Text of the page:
Still, The Flowers of War’s primary concern is first and foremost brutality against women in wartime. Saving as many of them as possible is the thrust of the action. The motivation for Miller to become a better man—in spite of Bale's yeoman efforts—is not always clear, largely the result of the script's weakness. If there are too many plot contrivances, there are also a number of startling surprises that render the film theatrically potent.

Overall, cinematographer Zhao Xiaoding's vision is simply magnificent; costume designer William Chang Suk-Ping's work is impeccable; and Tao Jing's sound design makes a major contribution to the film's undeniable impact. The Flowers of War will likely be remembered as a triumph of the genre.
Post a Comment
Asterisk (*) is a required field.
* Author: 
Rate This Article: (1=Bad, 5=Perfect)

*Comment:
 

More Specialty Releases

War Story
Film Review: War Story

Infuriatingly slow, enervating and basically empty contemplation of war's impact, and a waste of the formidable talent of a gallant Catherine Keener. More »

Happy Christmas
Film Review: Happy Christmas

Joe Swanberg's latest feature is a collection of strong individual scenes and performances that never quite finds its statement of purpose. More »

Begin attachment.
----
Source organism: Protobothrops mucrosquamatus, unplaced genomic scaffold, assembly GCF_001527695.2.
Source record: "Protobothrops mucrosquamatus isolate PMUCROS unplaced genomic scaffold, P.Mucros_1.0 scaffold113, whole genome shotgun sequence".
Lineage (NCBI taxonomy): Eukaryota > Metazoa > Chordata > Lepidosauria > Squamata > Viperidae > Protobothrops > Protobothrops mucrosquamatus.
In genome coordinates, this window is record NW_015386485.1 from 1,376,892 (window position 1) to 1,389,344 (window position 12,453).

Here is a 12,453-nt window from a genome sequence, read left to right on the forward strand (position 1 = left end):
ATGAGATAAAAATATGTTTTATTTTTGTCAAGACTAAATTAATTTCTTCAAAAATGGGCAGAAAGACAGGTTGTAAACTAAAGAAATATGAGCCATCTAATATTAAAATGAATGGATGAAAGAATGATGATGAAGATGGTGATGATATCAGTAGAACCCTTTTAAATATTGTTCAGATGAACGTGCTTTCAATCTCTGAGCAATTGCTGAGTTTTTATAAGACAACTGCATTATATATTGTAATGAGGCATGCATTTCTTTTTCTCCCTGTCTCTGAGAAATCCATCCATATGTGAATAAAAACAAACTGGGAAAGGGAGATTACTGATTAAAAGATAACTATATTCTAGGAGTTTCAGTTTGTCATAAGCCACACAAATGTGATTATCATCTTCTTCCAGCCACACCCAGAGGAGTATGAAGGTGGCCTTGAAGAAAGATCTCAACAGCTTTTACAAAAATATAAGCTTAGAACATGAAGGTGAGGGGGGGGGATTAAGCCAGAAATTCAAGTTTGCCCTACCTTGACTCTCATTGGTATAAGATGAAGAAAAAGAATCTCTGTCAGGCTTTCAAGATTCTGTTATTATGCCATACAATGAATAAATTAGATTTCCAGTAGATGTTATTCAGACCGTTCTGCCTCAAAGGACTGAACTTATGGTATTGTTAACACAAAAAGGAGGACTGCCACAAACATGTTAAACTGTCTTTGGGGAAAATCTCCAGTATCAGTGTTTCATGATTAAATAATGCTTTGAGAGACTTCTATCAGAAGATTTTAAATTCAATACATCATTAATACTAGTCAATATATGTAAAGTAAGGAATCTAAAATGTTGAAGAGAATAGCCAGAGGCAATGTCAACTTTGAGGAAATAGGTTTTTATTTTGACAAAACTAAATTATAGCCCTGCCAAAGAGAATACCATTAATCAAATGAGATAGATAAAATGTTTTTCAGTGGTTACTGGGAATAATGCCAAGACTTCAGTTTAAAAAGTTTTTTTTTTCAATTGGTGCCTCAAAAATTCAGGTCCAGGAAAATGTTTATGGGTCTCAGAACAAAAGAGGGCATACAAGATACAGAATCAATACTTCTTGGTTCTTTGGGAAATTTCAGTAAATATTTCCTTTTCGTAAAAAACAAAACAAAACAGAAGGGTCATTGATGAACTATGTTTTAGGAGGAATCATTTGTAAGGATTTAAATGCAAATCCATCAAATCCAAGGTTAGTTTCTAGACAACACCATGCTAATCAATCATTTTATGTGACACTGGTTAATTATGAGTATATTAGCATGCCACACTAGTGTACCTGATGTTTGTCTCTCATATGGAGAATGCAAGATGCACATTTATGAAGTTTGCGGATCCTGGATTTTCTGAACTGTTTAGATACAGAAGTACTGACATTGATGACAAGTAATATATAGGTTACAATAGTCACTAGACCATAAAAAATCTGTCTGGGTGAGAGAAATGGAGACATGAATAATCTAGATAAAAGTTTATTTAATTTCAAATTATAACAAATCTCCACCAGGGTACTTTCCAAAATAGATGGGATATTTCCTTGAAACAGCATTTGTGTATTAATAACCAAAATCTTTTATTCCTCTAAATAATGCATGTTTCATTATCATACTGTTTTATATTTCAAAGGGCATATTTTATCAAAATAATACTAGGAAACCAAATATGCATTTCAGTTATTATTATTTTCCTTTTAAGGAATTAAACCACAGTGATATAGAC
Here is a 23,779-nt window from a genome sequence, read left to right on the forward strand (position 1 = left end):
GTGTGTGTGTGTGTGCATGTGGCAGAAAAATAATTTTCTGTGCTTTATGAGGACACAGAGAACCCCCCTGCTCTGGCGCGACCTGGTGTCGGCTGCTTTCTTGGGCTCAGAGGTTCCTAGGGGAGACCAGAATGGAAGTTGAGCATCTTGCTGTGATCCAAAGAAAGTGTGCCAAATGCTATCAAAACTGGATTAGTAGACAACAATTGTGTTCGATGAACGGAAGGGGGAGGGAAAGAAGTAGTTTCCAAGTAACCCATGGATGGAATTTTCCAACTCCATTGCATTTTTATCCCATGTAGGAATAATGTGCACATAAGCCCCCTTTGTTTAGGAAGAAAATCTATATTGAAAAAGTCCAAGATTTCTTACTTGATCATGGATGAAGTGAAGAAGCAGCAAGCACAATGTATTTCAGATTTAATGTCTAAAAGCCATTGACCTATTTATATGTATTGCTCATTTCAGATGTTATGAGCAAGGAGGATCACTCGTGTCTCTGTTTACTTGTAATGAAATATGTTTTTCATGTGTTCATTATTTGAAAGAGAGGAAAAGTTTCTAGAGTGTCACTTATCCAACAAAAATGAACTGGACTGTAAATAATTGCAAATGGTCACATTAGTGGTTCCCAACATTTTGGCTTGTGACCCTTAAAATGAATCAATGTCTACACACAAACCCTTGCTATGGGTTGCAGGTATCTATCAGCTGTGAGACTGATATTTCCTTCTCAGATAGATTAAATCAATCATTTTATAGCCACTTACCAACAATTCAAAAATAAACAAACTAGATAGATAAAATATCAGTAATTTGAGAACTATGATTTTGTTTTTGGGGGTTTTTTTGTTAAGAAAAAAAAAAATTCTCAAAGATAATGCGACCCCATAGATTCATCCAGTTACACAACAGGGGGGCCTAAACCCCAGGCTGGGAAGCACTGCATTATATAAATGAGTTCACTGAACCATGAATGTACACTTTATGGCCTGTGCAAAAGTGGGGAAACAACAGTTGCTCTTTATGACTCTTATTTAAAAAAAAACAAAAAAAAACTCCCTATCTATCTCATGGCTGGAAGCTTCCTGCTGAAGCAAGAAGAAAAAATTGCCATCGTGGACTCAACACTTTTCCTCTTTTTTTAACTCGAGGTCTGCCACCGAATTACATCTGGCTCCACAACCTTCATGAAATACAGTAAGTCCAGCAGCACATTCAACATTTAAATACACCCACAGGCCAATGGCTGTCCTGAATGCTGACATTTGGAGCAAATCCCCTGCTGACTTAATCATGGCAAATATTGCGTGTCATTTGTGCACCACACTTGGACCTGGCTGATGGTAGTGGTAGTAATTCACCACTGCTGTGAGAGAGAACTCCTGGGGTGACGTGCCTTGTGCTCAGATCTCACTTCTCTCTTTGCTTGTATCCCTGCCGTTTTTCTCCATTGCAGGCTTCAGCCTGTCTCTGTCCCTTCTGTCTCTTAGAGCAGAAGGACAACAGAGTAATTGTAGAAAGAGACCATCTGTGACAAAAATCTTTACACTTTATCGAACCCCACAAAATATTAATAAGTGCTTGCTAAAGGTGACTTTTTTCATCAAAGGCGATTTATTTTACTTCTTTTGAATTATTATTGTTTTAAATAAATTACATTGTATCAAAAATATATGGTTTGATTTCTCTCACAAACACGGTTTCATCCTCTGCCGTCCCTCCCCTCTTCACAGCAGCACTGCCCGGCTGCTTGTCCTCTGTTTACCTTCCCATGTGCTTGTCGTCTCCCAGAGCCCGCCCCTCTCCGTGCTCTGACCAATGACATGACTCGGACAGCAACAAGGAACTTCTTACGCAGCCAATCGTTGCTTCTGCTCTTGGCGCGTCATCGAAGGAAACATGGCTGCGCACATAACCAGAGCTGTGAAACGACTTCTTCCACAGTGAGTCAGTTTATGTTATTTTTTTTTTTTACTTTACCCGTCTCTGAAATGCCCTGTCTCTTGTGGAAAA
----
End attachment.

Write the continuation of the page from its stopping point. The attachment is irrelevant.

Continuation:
Very Good Girls
Film Review: Very Good Girls

More of a meandering, misguided path than a road to hell, Naomi Foner’s directing debut, starring Dakota Fanning and Elizabeth Olsen as 18-year-old BFFs, is similarly filled with good intentions. More »

The Kill Team
Film Review: The Kill Team

Marine Adam Winfield goes on trial in a case in which U.S. soldiers murdered innocent Afghanis. Strong subject marred by poor narrative choices. More »

ADVERTISEMENT



REVIEWS

Get On Up
Film Review: Get On Up

Chadwick Boseman is sensational in this multi-faceted portrait of troubled, pioneering soul-music giant James Brown. More »

Guardians of the Galaxy review
Film Review: Guardians of the Galaxy

With Marvel’s backing, cult filmmaker James Gunn blasts off for the stars and takes audiences along for a wild, funny ride. More »

Player for the Film Journal International website.


ADVERTISEMENT



INDUSTRY GUIDES

» Blue Sheets
FJI's guide to upcoming movie releases, including films in production and development. Check back weekly for the latest additions.

» Distribution Guide
» Equipment Guide
» Exhibition Guide

ORDER A PRINT SUBSCRIPTION

Film Journal International

Subscribe to the monthly print edition of Film Journal International and get the full visual impact of this valuable resource for the cinema business.

» Click Here

SPONSORSHIP OPPORTUNITIES

Learn how to promote your company at the Film Expo Group events: ShowEast, CineEurope, and CineAsia.

» Click Here